EDCI 430: METHODS & MATERIALS FOR TEACHING Language arts in the middle grades CLASS #10 /11 /12 Andrews LEA Dialect – Ch. 8:“Regional, Social, and Historical Variations” Young
Andrew Text: Guided Freewrite/Freethink What are the different speech communities to which you belong?
Andrew Text: Guided Freewrite/Freethink What are the different speech communities to which you belong? – Which of these are tied to social, regional and/or cultural origins? Race, class, socioeconomic status, and/or gender?
Framing Questions for Discussion of Language DifferencesQuestions: How do you understand the term dialect differently than you did prior to your reading? What dialect would you say that you speak? Is it a social, cultural, or regional dialect—or some combination of these? Is the dialect you currently speak different than the one you grew up speaking? What are its origins? What language attitudes (biases/prejudices) do you have (i.e., what are the things which bother you in others language/speech habits? What accents grate? What usages raise your hackles?, etc.)? Where do you think you got these language attitudes/biases?
Accent v. Dialect An accent is just one feature found within the broader concept of dialect. Accent refers only to a distinctive pronunciation, whereas dialect includes not only differences in accent, but variations in vocabulary use and grammar as well. Dialects are characterized by variations observed in 3 basic linguistic features: – Lexical or vocabulary variations – ex.: frying pan v. skillet – Phonological or accent variations – ex.: idear v. idea – Grammatical variations – ex.: y’all v. you
DIALECT… For any observable & identifiable language variety to gain status as a full- fledged dialect, it must have unique grammatical features. Dialect, then, refers to any language variety in which the speakers use a) similar pronunciations, b) similar word choices, and c) their sentences are grammatically different from other regional or social groups of speaker- writers. Dialect pronunciations are also referred to as accent. Dialect varies according to the individual user and her or his regional, social, and cultural ties. Regional dialects are tied to physical, geographical, natural barriers— location—and vary from one region of the country to another. Social dialects (sociolect) are tied to social class and socio-economic status and vary from one social class of society to another. Cultural dialects are tied to culture and ethnicity and vary accordingly.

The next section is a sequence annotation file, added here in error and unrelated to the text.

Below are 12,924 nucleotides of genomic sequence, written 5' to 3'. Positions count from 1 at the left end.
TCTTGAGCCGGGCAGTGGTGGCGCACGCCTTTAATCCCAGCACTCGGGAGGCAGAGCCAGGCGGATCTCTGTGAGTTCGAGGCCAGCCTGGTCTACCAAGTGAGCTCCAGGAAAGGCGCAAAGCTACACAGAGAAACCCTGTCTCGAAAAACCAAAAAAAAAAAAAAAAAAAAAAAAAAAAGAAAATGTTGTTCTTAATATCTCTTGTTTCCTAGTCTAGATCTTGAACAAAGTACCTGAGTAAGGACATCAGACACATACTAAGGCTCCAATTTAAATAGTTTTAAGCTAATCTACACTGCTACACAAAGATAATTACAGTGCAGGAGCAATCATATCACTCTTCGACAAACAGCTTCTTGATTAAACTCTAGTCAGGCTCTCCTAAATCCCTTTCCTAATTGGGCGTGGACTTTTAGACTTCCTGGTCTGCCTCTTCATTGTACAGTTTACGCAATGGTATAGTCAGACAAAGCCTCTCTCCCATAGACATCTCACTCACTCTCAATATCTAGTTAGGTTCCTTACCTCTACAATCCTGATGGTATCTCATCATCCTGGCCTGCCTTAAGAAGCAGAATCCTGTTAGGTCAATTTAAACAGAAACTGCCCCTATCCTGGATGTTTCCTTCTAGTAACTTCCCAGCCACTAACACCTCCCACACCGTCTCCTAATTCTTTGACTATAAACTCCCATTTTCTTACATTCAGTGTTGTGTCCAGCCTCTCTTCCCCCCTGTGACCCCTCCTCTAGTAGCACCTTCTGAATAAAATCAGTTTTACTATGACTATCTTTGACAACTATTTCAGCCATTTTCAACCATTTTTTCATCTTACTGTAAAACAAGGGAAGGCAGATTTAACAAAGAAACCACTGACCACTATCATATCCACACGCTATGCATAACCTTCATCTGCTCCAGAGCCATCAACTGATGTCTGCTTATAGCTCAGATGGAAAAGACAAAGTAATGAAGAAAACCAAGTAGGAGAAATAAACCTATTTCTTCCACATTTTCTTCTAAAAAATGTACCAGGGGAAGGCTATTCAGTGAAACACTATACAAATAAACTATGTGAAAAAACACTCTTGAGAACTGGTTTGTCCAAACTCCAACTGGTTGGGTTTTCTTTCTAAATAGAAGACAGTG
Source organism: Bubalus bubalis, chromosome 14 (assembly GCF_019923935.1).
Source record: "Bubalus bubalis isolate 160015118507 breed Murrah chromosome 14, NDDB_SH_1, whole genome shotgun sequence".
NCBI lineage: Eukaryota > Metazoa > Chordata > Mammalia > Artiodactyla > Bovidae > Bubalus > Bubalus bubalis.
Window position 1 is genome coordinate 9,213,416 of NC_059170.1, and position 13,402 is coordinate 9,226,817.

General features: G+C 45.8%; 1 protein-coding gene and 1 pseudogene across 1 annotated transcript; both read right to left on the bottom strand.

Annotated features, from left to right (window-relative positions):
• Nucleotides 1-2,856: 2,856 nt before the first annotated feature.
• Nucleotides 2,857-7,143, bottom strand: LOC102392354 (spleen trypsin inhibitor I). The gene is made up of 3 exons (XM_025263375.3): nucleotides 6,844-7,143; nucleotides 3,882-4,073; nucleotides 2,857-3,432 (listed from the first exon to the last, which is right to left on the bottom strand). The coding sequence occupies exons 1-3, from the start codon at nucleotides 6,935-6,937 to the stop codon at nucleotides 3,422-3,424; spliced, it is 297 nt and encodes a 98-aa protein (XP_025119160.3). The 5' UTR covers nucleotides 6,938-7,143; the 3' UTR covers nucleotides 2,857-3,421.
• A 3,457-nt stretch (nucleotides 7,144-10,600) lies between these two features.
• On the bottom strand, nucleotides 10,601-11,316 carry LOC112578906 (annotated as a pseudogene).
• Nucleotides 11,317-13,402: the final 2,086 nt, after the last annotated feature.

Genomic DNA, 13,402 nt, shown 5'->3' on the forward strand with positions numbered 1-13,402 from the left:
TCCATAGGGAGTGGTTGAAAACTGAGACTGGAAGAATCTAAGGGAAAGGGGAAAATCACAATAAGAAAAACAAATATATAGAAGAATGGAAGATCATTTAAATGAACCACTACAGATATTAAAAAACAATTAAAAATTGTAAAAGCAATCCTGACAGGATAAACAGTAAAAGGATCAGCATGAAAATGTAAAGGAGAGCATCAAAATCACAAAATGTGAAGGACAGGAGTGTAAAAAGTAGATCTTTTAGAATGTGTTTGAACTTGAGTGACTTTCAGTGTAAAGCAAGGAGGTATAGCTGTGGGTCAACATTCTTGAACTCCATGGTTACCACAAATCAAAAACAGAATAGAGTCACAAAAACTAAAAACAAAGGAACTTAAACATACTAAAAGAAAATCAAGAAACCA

Language Variation &Teaching Literature What is the relevance? What are the connections? Contexts? Applicable works of literature? Why is a knowledge of language variations and differences important in the context of teaching literature? How can this help?
Dialect Myths / IgnotionsAbout Standard English (adapted, Andrews, 2 nd Ed., p. 197) SE is a clearly definable set of correct pronunciations, grammatical structures, and word choices. SE is the kind of language that people should use for all occasions. ―Standard‖ means most serviceable and negotiable and therefore correct. SE is necessary for success in school and therefore employment. Conformity to certain ways of using language is vital to success. SE is the best version of English for the expression of logical and abstract thought since all the great English and American writers as well as the business community use it. Some people, such as Blacks and hillbillies, speak a version of English that is degenerate, evidenced by their sloppy pronunciation, imprecise vocabulary, and violation of many grammatical rules—all signs of inadequate language.
DEBUNKING THE MYTHS & ADDRESSING THE ISSUES THE BASIS FOR A LANGUAGE STANDARD WHO DECIDES WHAT IS STANDARD AND WHAT IS VERNACULAR? STANCES TOWARD LANGUAGE VARIATION TEACHERS’ STANCES STUDENTS’ LANGUAGE IDENTITIES CONTEXT! CONTEXT! CONTEXT! Mode of communication, Audience, Purpose, Situation! These all effect language use and language choices!